Review: Moon Duo In London

Art & Culture

The cavernous Heaven venue is perfect for grimy rock bands who find themselves upon stage, yet also manage to lurk amongst the shadows. As a result when a mysterious, grimy act such as Moon Duo appear in front of a huge LED moon light screen and begin to play a set the potential for them ripping the roof of the place is a possibility. Especially when 'Occult Architecture Vol. 1' is already one of 2017’s best rock releases.

Since their expansion into a trio with the inclusion of John Jeffrey on drums a couple of years back, their sound has also evolved. No longer insular in sound, theirs is now an element which is expansive and inclusive. ‘The Death’ which opens the set has a stoned swagger, shoegazey synths and a seventies backbeat. The insistent fuzz bass and keyboard drone of ‘Cold Fear’ is pretty much techno made without computers, while the vocal interplay between Ripley Johnson and Sanae Yamada on  ‘Cross-Town Fade’ is sultry and seductive, a perfect foil to the krautrocky pop rage which lies beneath.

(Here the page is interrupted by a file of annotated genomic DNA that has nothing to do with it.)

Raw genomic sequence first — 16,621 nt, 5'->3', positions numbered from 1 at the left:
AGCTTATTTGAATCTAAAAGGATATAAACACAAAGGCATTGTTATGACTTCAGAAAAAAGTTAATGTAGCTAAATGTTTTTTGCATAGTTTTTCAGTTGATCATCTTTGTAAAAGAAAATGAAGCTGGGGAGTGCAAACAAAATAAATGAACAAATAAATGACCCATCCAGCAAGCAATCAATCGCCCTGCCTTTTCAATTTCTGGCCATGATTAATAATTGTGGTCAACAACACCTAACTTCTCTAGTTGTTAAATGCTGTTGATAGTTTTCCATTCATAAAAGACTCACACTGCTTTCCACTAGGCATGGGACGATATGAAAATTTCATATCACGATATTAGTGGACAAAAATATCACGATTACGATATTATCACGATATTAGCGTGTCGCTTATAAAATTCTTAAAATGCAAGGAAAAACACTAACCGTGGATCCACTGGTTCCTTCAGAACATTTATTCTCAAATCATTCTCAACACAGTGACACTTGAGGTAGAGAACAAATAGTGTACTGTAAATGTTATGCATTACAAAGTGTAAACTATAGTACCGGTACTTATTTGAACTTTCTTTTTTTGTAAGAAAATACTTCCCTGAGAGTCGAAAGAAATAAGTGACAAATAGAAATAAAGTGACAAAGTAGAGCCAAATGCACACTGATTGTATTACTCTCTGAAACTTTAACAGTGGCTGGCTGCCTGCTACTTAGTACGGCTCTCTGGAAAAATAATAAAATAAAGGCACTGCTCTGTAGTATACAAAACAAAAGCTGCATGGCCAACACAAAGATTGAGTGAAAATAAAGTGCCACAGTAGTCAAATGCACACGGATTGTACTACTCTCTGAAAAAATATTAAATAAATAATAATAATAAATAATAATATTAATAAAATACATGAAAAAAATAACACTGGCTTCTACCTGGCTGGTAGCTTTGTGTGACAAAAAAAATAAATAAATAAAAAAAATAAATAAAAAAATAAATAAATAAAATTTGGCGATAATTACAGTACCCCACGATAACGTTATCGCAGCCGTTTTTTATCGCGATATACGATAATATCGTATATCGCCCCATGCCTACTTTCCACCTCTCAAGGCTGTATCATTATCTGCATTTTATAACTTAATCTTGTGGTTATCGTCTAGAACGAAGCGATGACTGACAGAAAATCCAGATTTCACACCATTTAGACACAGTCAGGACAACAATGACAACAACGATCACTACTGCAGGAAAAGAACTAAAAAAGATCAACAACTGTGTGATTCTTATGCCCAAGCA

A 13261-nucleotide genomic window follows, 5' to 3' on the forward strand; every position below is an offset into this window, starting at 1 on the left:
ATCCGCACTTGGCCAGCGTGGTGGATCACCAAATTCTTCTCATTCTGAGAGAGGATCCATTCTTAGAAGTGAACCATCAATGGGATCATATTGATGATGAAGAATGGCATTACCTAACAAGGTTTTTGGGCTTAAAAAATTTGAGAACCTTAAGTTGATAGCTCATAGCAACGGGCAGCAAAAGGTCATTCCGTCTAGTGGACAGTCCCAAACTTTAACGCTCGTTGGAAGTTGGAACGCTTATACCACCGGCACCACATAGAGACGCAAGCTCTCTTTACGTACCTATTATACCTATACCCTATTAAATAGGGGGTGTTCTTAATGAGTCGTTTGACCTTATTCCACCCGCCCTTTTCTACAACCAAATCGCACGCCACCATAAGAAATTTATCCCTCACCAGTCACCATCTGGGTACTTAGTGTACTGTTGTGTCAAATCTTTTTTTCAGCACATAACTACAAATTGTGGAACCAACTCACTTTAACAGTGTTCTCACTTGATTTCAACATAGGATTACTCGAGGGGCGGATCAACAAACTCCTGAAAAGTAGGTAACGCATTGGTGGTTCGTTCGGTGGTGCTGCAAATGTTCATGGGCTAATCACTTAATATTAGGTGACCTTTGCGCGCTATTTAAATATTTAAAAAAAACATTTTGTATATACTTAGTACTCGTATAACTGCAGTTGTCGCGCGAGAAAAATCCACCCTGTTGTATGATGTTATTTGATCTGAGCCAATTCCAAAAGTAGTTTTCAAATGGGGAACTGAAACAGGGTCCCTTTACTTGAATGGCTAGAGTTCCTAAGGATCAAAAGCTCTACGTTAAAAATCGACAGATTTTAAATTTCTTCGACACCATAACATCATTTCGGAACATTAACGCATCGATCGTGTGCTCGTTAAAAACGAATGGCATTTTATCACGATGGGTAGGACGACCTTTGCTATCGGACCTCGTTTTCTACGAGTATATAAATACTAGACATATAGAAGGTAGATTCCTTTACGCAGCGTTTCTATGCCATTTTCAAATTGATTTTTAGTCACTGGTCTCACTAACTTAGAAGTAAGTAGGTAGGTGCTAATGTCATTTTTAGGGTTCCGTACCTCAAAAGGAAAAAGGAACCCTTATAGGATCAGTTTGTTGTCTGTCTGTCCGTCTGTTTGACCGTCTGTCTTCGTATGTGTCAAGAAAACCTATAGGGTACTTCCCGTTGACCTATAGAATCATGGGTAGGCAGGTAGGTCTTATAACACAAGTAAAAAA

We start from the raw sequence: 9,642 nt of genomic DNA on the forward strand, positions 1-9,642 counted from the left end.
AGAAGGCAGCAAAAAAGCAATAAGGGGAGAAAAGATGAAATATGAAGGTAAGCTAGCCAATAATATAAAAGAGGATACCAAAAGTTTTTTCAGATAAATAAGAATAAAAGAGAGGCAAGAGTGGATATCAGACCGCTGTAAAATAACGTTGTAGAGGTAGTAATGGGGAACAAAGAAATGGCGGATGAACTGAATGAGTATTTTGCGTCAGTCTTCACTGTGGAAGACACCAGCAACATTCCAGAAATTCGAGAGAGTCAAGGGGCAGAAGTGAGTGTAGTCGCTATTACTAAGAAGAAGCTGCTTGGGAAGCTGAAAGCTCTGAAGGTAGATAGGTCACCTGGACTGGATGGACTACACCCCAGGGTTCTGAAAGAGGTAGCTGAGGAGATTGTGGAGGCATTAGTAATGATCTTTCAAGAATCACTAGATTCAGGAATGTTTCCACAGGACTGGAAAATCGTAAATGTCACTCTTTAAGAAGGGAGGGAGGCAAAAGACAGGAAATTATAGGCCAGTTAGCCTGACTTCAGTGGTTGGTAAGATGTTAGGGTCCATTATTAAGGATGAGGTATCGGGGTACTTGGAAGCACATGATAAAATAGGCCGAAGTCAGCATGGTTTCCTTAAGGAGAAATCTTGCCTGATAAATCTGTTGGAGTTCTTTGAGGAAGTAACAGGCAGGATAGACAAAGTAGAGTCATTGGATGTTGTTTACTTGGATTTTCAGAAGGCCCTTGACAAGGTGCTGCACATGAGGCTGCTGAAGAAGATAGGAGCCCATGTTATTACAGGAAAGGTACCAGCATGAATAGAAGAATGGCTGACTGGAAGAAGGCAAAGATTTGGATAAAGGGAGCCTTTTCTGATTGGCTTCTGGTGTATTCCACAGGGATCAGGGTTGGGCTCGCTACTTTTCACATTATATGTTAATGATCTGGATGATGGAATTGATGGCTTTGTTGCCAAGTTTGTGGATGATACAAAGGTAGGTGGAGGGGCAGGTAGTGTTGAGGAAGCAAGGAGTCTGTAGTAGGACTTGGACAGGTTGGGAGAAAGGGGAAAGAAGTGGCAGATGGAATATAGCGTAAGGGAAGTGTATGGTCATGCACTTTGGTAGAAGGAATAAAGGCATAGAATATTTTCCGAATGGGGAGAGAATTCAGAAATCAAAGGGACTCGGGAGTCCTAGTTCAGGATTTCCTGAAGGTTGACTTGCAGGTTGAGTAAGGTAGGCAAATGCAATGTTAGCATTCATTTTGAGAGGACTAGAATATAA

The LED screen fizzles throughout with eye attacking psychedelic images, pulsing fluro beams, melting suns, thousands of dots and furiously flashing lights while the band remain in the shadows. With the majority of the tracks pushing the ten minute mark and with epilepsy threatening visuals, the show proves be one for trancing out. One track pushing fifteen minutes breaks out into some headmash calipso played by Neu!, another reminiscent of Loop, or Spacemen 3 at their brilliant monotonous best. Johnson’s skill as a guitarist is also pushed to the fore in a live environment, not a conventional player as such, his playing is as unassuming as his vocals. His ability to ease you into another one of his guitar solos is so subtle that you only realise he’s been thrashing out major psych riffs five minutes after he started doing so.

In Occult Architecture Vol. 1, not only did Moon Duo show their credentials as a brilliant album act (a second volume is due to drop in a couple of months), but on tonight’s showing, they also prove their worth as one of the finest live acts around at the moment too.

Photographs courtesy of Bruna Amara.

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